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This Week in Music: Places to go, people to see… sounds to hear!

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Few songs in the contemporary pop-music canon epitomize a pub scene so well as Billy Joel’s “Piano Man.” Few bars in Wilmington capture such a similar ambiance as Costello’s Piano Bar. Locally considered both a hub and home for musicians, the bar is proud to announce its third mashup event this Friday.

Costello’s made a name for itself by providing a regular space for musicians to showcase their talents in an intimate setting when they opened in 2001. Situated comfortably in Wilmington’s downtown, Costello’s overall appealing factor is that it doesn’t have an agenda. It’s not oversaturated by a certain group of musicians, ideals or mindset.

“One guy might play country and then the next will play jazz piano,” Clay Whittington, entertainment manager,  says. “The diversity draws a big crowd.”

donna merritt

A HARDCORE PHOTO: Donna Merritt, tickling the ivories at Costello’s. Courtesy photo

Around 12 or 15 regular performers make up the monthly entertainment calendar at Costello’s. Last August Whittington launched what he calls “mashup,” which takes place every fifth Friday. Multiple musicians are on the bill for one night only. Costello’s next one is scheduled on January 30, 10 p.m.

Donna Merritt and Kim Dicso, both regular performers at Costello’s, were in attendance. Merritt, a musician since the age of 3, performs extensively. “Costello’s is a safe-haven for musicians,” she says. “I started playing there in 2001; it hadn’t been open long. I played on one of their gay nights. I’ve played almost every weekend for the last six years. It has been an eye-opening experience.”

Dicso, a local songwriter with a style similar to that of Sheryl Crow, also has played Costello’s for about five years now. “A friend who knew the owner asked if I would be interested in playing for Ladies Night on Mondays, which they were just getting started at the time,” Dicso says. “From there I gained a pretty good following.”

Both ladies will play the mashup this Friday. Other musicians performing a set include Tom Noonan, Griffin Limerick, Dave Tyson and Dave BiMuro, and Jamie Eggleston. The event is free.

—Zachary Painter

Chase Bryant
Ziggy’s by the Sea • 208 Market Street
January 20, 9 p.m. • Tickets $10-$15

Up-and-coming country music star Chase Bryant will be showcasing his twangy talents at Ziggy’s by the Sea this Friday, January 30. The 22-year-old Texan has a knack for pickin’ the guitar. Musicality clearly runs in his bloodline, as his grandfather played piano in Roy Orbison’s early bands and later alongside outlaw-in-command Waylon Jennings.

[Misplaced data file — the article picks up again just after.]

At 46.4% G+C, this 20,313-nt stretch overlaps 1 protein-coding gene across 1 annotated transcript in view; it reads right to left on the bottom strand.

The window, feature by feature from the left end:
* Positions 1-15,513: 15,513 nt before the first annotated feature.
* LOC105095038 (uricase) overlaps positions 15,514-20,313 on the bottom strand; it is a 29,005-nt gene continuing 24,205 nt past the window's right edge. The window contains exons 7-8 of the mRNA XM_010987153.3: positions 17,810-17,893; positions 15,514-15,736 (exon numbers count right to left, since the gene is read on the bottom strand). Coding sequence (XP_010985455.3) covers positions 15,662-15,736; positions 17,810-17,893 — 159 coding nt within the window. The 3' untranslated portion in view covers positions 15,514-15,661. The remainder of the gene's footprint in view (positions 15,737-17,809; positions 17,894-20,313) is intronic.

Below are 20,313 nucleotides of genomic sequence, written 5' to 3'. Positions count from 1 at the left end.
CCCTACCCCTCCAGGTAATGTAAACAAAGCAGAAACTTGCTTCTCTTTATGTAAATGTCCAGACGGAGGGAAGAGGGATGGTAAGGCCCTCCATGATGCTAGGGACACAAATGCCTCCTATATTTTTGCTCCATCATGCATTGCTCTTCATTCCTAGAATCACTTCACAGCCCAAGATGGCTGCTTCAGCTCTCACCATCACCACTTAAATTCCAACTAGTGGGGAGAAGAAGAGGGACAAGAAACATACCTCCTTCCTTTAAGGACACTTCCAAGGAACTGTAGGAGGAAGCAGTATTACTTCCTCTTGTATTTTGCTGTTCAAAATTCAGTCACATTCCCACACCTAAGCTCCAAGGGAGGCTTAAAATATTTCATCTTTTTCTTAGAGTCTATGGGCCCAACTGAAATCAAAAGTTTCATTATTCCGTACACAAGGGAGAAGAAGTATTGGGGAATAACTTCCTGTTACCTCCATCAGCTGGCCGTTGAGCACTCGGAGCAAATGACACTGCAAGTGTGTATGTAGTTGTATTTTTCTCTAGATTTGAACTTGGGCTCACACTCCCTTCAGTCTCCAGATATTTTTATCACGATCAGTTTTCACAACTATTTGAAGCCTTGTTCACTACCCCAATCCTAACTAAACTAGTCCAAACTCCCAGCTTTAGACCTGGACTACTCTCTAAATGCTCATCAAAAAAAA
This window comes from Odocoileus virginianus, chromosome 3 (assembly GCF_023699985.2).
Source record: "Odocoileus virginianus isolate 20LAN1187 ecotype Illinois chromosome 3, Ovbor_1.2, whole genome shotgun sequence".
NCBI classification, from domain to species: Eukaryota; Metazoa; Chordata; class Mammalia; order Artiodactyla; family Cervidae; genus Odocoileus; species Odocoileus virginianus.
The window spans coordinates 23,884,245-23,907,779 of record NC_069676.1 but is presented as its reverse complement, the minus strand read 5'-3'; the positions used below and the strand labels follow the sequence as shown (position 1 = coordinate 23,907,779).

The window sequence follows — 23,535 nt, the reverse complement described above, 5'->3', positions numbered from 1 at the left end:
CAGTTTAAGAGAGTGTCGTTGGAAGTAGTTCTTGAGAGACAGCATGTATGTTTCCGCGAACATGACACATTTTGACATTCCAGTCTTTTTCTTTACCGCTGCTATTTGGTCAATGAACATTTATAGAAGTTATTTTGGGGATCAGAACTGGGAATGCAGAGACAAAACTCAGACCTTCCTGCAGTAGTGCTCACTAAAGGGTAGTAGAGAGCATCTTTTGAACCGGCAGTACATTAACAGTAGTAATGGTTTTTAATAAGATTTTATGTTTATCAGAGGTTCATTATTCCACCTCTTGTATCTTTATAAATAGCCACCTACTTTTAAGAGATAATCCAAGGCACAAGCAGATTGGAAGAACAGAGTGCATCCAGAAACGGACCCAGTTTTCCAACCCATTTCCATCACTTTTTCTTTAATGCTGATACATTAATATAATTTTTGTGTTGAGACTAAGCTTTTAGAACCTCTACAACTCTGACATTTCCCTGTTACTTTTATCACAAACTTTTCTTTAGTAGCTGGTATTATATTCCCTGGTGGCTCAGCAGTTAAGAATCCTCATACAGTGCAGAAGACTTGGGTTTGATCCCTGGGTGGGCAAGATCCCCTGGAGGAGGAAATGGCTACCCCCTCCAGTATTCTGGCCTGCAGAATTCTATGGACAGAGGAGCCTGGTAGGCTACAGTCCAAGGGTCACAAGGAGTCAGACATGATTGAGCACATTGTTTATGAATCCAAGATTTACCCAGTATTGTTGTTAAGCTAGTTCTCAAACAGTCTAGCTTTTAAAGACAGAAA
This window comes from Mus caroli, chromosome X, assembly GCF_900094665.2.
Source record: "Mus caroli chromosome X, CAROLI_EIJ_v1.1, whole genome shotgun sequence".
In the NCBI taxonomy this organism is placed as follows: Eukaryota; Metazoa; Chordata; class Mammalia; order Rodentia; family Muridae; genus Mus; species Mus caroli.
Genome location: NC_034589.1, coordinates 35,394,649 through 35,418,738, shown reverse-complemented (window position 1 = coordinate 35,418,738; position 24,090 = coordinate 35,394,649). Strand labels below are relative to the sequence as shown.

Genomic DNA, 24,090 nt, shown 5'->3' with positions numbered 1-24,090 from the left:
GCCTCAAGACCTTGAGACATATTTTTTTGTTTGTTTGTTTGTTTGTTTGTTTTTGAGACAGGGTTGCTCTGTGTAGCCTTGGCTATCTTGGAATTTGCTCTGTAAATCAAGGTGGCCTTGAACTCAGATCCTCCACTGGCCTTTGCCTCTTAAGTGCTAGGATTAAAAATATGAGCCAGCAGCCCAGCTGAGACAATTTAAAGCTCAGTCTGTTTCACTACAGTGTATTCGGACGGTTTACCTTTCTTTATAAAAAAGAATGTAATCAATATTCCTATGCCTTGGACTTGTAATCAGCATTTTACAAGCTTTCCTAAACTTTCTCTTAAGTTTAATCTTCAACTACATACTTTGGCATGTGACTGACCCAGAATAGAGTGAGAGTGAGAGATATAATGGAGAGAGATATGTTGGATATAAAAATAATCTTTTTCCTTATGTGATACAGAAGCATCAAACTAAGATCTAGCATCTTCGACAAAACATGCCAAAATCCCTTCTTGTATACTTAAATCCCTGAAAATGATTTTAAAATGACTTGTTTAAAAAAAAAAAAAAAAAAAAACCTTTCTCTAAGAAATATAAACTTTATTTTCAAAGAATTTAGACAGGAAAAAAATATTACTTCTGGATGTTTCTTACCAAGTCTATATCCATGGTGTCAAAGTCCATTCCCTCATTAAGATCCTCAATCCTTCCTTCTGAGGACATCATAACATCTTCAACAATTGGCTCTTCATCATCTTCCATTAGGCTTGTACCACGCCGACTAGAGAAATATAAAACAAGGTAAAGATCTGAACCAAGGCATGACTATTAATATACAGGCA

Bryant’s interest in music was piqued when he first heard Jerry Lee Lewis on his grandfather’s record player. Bryant was a toddler at the time, but even then he knew his destiny was to become a musician. An oddball in his formative years, he recalls there being 20 guitars in his hometown of Orange Grove, Texas—and he owned them all.

Armed with the influence of Conway Twitty, Merle Haggard, Tom Petty, Vince Gill, Bob Wills, Steve Wariner, and Bryan Adams, among others, Bryant quickly made a name for himself. Keith Urban’s “Love, Pain, & The Whole Crazy Thing,” along with recordings by Sarah Buxton and Jedd Hughes, too, became pivotal impetuses for his work in the music biz. His prowess for songwriting can be attributed to heartbreak he experienced when he was 11 or 12. From there, the words began pouring out, and Bryant never looked back.

He signed with Red Bow Records in August 2013—a connection he acquired thanks to Roy Orbison’s wife. Bryant was the last signing she undertook before she passed and has led Bryant to Red Bow. Founder Benny Brown heard the musicians demos and asked where he cut the recordings. When Bryant informed the producer they were made in his closet, Brown allowed the wise-beyond-his-years songwriter to co-produce his first self-titled EP, which was released in September of 2014.

Bryant’s debut single, “Take It On Back” (released in July of 2014), comes coated in all the country mainstays: a humming banjo, a romance about a stunning woman, and growling vocals and lyrics that capture the essence of Small Town, USA. The entirety of his first EP contains a similar admiration of mainstream country—from the low-reaching chords of “Change Your Name” to the upbeat melody of “Jet Black Pontiac.”

Currently, Bryant is touring the Eastern and Midwestern U.S. with his Take It On Back tour. His upcoming Wilmington show is sure bringout the 10-gallon hats and cowboy boots. Tickets, which can be purchased at, are $10 to $15, and the show starts at 9 p.m.

—Christian Podgaysky

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Encore Magazine regularly covers topics pertaining to news, arts, entertainment, food, and city life in Wilmington. It also maintains schedules and listings of local events like concerts, festivals, live performance art and think-tank events. Encore Magazine is an entity of H&P Media, which also powers Wilmington’s local ticketing platform, Print and online editions are updated every Wednesday.

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